This window by which we sit is really very trying to our spirit. On a clear fluid blue day the sunlight pours over the cliffs and craggy coves and angles of the great buildings round St. Paul’s churchyard. We can see the temptation of being a cubist painter as we study all those intersecting planes of light and shadow. Across the way, on Fulton Street, above the girl in a green hat who is just now ingurgitating a phial of orangeade, there are six different roof levels, rising like steps toward the gold lightning bolts of the statue on top of the Telephone and Telegraph Building. Each of these planes carries its own particular impact of light or shadow. The sunshine seems to flow like an impalpable cataract over the top of the Hudson Terminal, breaking and shining in a hundred splashes and pools of brightness among the stone channels below. Far down the course of Church Street we can see the top floors of the Whitehall Building. We think of the little gilt ball that darts and dances so merrily in the fountain jet in front of that building. We think of the merry mercators of the Whitehall Club sitting at lunch on the cool summit of that great edifice. We think of the view as seen from there, the olive-coloured gleam of the water, the ships and tugs speckled about the harbour. And, looking down, we can see a peaceful gentleman sitting on a bench in St. Paul’s graveyard, reading a book. We think seriously of writing a note, “What are you reading?” and weighting it with an inkwell and hurling it down to him. This window continually draws our mind outward and sets us speculating, when we ought to be answering letters or making inquiries of coal dealers as to whether there is any chance of getting a supply for next winter.
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On such a day, having in mind that we ought to write another chapter of our book “How to Spend Three Hours at Lunch Time,” we issued forth with Endymion to seek refreshment. It was a noontide to stir even the most carefully fettered bourgeois to impulses of escapade and foray. What should we do? At first we had some thought of showing to Endymion the delightful subterranean passage that leads from the cathedral grottoes of the Woolworth Building to the City Hall subway station, but we decided we could not bear to leave the sunlight. So we chose a path at random and found ourselves at the corner of Beekman and Gold streets.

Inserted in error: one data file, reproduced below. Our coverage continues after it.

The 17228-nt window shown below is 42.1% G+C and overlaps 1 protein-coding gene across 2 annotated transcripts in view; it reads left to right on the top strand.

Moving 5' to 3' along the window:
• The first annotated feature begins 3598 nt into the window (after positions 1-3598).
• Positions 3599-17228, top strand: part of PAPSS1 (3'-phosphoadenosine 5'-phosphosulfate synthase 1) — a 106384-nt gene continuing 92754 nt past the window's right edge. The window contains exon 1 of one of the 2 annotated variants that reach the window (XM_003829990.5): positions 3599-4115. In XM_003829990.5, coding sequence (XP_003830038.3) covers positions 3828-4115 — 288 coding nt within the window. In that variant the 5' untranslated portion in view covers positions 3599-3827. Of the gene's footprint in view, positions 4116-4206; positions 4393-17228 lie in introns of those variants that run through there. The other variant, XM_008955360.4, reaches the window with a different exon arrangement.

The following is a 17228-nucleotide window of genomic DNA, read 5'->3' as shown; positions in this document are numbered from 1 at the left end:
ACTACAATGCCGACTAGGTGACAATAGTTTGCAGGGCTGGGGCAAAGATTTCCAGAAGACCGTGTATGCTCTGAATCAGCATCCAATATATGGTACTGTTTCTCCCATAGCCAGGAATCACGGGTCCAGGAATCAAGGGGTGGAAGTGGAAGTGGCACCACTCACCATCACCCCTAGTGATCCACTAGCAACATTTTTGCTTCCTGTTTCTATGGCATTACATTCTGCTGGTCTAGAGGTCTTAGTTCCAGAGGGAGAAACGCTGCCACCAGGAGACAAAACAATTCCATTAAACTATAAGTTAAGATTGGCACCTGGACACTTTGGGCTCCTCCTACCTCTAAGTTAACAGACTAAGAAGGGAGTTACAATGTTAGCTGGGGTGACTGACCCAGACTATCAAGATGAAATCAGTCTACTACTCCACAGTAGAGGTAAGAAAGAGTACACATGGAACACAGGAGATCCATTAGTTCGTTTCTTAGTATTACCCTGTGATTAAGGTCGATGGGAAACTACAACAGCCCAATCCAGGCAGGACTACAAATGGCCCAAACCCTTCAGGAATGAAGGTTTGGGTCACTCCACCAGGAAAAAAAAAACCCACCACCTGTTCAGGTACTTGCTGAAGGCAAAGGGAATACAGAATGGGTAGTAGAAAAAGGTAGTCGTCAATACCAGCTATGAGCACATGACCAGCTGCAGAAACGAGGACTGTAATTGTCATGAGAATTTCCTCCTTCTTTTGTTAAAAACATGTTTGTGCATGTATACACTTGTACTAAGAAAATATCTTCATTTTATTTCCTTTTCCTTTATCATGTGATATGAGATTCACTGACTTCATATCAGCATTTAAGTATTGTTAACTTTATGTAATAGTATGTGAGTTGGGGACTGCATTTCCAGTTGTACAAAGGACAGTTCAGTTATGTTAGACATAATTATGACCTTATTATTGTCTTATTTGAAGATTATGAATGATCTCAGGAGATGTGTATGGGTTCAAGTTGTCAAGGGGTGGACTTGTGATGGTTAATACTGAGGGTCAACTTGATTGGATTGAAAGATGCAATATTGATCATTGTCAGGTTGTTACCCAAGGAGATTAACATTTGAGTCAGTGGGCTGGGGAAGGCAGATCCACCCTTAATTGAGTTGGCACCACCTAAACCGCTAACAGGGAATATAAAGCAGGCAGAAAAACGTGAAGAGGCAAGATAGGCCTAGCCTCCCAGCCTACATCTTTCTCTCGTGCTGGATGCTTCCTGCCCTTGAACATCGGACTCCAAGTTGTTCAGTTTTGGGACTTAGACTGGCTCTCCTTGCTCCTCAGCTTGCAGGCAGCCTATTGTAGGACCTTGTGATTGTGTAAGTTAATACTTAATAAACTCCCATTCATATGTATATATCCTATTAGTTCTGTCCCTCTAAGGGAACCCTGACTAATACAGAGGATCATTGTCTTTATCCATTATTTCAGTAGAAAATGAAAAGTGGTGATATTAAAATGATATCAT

Now our intention was to make tracks toward Hanover Square and there to consider the world as viewed over the profile of a slab of cheesecake; but on viewing the agreeable old house at the corner of Gold Street–“The Old Beekman, Erected 1827,” once called the Old Beekman Halfway House, but now the Old Beekman Luncheonette–no hungry man in his senses could pass without tarrying. A flavour of comely and respectable romance was apparent in this pleasant place, with its neat and tight-waisted white curtains in the upstairs windows and an outdoor stairway leading up to the second floor. Inside, at a table in a cool, dark corner, we dealt with hot dogs and cloudy cider in a manner beyond criticism. The name Luncheonette does this fine tavern serious injustice: there is nothing of the feminine or the soda fountain about it: it is robust, and we could see by the assured bearing of some well-satisfied habitues that it is an old landmark in that section.
But the brisk air and tempting serenity of the day made it seem emphatically an occasion for two lunches, and we passed on, along Pearl Street, in the bright checkerboard of sunbeams that slip through the trestles of the “L.” It was cheerful to see that the same old Spanish cafes are still there, though we were a little disappointed to see that one of them has moved from its old-time quarters, where that fine brass-bound stairway led up from the street, to a new and gaudy palace on the other side. We also admired the famous and fascinating camp outfitting shop at 208 Pearl Street, which apparently calls itself WESTMINSTER ABBEY: but that is not the name of the shop but of the proprietor. We have been told that Mr. Abbey’s father christened him so, intending him to enter the church. In the neighbourhood of Cliff and Pearl streets we browsed about enjoying the odd and savoury smells. There are all sorts of aromas in that part of the city, coffee and spices, drugs, leather, soap, and cigars. There was one very sweet, pervasive, and subtle smell, a caressing harmony for the nostril, which we pursued up and down various byways. Here it would quicken and grow almost strong enough for identification; then again it would become faint and hardly discernible. It had a rich, sweet oily tang, but we were at a loss to name it. We finally concluded that it was the bouquet of an “odourless disinfectant” that seemed to have its headquarters near by. In one place some bales of dried and withered roots were being loaded on a truck: they gave off a faint savour, which was familiar but baffling. On inquiry, these were sarsaparilla. Endymion was pleased with a sign on a doorway: “Crude drugs and spices and essential oils.” This, he said, was a perfect Miltonic line.